Mi Michel Lean Green Star Matthew F. Matthew Cammer Permanently | Sustainability | Sustainability Magazine

To mark International Food Loss Awareness Day September 29 Sustainability Interview with Matthew Cammerer, CEO of Harbor House in California, who won the Mi Michael Lean Green Star award for sustainable nutrition.

It is assigned by the United Nations internationally 30% Mankind as “Lack of adequate food throughout the year”. But too much food is wasted every day –

  • 17% Every year, the world’s food production is wasted
  • Lost and wasted food in the global food system holds the bill 38% General energy use

Of Mi Michel Lean Green Star Put sustainable practices in place, such as working with sustainable manufacturers, reducing plastic use and eliminating food waste.

Here, Cammer discusses sustainability by finding his Michelin stars and discovering food waste first.

Hello Matthew! Tell us about your career – where did you start?

I started my career at a local breakfast cafe in New Jersey. I was quickly drawn to the restaurant work environment, including the type and style of work of the people who were employed there. Fast, fun and constantly changing. This brought me to a school of cooking in Rhode Island. Over the next 5 years, I worked in Boston, Australia, Hong Kong, Japan, and Belgium, then moved to San Francisco, and finally to Elk in the north.

How do you understand the impact of the food industry on the environment?

“In a restaurant, it’s very easy to know what’s going on. Plastic, food waste, imported energy. All we need to do is ask ourselves, “How?” Or “Why?” When we begin to ask these questions where our food comes from, how it grows, how it is packaged, we end up with the next question – why do I serve this? ”

What is your approach to sustainability?

“We focus on where our ingredients come from and the waste in our preparation. We have restricted imports, removed plastic wrap, washed gray waters from ice baths and gardens to water our gardens, grow as much food as possible, raise our own animals, fish and show more sustainable marine species. Boats are caught during the day using sticks and wheels, and limit the production of small amounts of grass-fed meat. Our plates and ceramics are made locally. One of the 12-14 courses is meat, mostly vegetables and seafood. We start each day empty-handed and accurately digest our coverage to minimize and limit any food waste.

2 Michelin Stars (1 in 1 star in 2019) and you are the recipient of the new Green Star – what does this mean for you?

The most important thing for me is to focus on sustainability. As fsf we continue to receive high praise but we often swing in the direction of “luxury” elements because this seems to be the case. These ingredients come from all over the world. I am honored to have shown that we can have a restaurant of this standard and standard of food when using local, humble products rather than caviar and containers. I hope we inspire each other and we begin to move away from our production. ”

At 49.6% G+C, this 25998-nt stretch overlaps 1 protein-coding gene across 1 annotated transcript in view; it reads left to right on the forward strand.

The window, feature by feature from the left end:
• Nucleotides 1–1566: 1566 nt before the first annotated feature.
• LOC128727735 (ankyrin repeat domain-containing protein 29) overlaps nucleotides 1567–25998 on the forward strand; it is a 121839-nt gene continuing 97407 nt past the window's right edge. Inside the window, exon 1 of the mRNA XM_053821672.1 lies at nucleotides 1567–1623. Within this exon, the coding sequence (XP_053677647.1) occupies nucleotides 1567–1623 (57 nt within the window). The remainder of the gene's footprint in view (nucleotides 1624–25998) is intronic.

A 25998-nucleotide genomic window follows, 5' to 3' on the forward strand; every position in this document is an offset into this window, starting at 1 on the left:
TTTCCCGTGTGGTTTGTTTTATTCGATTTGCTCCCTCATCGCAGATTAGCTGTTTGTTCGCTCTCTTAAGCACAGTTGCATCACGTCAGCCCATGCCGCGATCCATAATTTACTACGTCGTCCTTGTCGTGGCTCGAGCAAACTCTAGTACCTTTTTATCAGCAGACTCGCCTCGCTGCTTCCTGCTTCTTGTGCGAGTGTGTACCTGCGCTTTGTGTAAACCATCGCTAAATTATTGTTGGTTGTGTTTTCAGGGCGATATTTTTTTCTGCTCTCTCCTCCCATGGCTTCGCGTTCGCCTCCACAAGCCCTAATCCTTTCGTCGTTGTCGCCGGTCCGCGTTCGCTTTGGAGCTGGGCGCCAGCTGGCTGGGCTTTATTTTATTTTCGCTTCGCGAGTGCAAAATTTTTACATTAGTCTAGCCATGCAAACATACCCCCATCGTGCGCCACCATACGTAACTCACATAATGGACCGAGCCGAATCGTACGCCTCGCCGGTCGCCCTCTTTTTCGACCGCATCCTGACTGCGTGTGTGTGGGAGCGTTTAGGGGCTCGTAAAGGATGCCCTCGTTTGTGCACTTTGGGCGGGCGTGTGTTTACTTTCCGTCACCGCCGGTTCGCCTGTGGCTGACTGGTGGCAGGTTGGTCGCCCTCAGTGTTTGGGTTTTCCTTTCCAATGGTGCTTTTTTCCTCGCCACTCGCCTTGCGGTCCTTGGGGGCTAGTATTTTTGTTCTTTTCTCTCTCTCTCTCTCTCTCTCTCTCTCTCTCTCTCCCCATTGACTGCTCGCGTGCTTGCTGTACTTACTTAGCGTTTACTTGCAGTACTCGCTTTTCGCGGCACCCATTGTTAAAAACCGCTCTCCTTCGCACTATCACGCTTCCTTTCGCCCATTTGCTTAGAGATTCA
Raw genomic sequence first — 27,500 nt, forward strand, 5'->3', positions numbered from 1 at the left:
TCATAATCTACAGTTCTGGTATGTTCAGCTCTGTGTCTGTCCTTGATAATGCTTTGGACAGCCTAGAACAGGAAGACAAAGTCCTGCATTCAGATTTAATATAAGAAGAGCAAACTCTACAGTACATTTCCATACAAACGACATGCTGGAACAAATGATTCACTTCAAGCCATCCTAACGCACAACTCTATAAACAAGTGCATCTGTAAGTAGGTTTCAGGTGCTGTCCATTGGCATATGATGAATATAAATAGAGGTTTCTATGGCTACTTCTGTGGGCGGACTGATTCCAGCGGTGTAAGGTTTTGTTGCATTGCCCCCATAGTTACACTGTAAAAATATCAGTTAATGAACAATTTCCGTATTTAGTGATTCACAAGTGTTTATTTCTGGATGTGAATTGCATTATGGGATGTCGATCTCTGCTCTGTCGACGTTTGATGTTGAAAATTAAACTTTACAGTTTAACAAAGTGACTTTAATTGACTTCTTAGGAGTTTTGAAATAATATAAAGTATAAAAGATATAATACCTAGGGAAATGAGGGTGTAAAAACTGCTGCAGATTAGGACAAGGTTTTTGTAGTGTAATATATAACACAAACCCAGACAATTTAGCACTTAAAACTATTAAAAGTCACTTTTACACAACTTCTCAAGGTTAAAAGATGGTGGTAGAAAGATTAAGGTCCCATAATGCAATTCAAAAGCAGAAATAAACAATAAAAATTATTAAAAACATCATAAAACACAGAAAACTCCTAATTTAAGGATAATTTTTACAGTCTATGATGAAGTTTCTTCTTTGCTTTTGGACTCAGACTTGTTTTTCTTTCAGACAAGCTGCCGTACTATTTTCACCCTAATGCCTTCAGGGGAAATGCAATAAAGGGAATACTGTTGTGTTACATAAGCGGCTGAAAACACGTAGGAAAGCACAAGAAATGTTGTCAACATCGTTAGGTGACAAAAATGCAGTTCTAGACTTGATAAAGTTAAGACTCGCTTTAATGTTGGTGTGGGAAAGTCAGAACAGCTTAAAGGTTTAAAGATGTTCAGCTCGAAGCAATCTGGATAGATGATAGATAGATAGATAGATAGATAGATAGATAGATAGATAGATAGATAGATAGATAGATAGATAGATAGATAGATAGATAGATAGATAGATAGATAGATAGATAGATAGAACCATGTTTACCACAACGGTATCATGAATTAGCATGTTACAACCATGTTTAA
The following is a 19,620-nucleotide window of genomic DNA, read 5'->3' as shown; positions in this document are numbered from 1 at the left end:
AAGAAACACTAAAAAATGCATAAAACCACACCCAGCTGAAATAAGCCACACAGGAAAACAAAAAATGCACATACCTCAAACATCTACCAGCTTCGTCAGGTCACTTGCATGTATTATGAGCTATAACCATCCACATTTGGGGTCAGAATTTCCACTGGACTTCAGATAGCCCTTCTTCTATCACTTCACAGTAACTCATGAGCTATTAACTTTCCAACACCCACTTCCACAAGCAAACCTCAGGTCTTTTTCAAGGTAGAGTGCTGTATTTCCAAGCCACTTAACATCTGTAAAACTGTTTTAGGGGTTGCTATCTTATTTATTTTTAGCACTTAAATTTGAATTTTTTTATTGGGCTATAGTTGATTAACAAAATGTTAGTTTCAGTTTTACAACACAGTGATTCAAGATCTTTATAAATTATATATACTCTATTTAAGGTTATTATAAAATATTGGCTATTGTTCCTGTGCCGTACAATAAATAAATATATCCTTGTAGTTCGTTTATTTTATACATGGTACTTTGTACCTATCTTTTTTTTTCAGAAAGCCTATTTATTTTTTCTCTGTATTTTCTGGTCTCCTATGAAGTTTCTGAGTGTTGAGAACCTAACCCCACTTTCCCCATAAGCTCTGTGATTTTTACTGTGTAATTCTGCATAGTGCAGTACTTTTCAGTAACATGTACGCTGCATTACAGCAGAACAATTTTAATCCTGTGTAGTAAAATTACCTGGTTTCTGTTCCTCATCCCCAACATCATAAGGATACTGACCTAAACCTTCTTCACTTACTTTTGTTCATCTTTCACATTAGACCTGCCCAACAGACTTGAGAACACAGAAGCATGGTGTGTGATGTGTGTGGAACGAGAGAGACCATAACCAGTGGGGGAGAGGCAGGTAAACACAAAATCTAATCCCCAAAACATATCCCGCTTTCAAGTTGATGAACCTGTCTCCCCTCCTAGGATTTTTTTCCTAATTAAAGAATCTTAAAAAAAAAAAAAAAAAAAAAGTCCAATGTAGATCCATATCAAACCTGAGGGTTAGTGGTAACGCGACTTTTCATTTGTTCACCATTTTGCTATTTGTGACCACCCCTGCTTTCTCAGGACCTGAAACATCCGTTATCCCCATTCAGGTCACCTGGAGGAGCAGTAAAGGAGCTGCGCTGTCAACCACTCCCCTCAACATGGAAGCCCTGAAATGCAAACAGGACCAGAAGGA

Tell us about your sustainable business strategy and evolution.

We always wanted to serve products from this area. In the meantime, since we are in a remote area, it is much harder than picking up the phone or writing an email to bring something from the whole country or the world. It takes a long time to reach out to the manufacturers who can help us achieve this. As we get to know more and more people, our productivity continues throughout the year. We are just getting started and I look forward to meeting with a different manufacturer that can help us to the next level.

Why should other chefs take sustainability seriously?

We have a great responsibility as a cook because of what and how we cook and follow. The items we see in the grocery store are driven by consumer demand. In my opinion, consumer demand is the result of what people experience or enjoy in restaurants. In our day, television and social media play a major role in our lives. The more we understand about sustainability, the more effective we can be. As fsf, if we show interest and enjoyment of local food and have a more sustainable approach, we will begin to see change. What we do helps educate people. ”

What other desires do you have in the world of cooking?

To find out what it means to work in a restaurant, sustainability goes far beyond producing food products. I want to see restaurants as a career path for everyone. Better wages, vacation time and reduced hours. We will continue to shape our industry so that we can continue to do business in line with other professions.

What did you learn about the epidemic about yourself, industry and food?

“For the first time, I started to slow down, reflect, and think about what it means to work at Harbor. It has moved us to where we are today. ”

What is your favorite sustainable recipe?

Our abalone course. Abalon served with kebabs, local rice, seaweed under the restaurant, and brew soup from the member’s office. It is a product that is naturally cultivated using all parts. The escorts are all local elements. The motivating part here is that these were sent to us from Monterrey Bay, which meant packing because we tend to avoid styrofoam at all costs. Monterey Bay Abalone decided to accept my request to replace the styrofoam with a comparator. They agreed that it was the right thing to do, even though it was more expensive. Consumers and manufacturers need to know that it costs more to move to a more sustainable world. But it is well worth the money. It is an investment in the future security of our planet.


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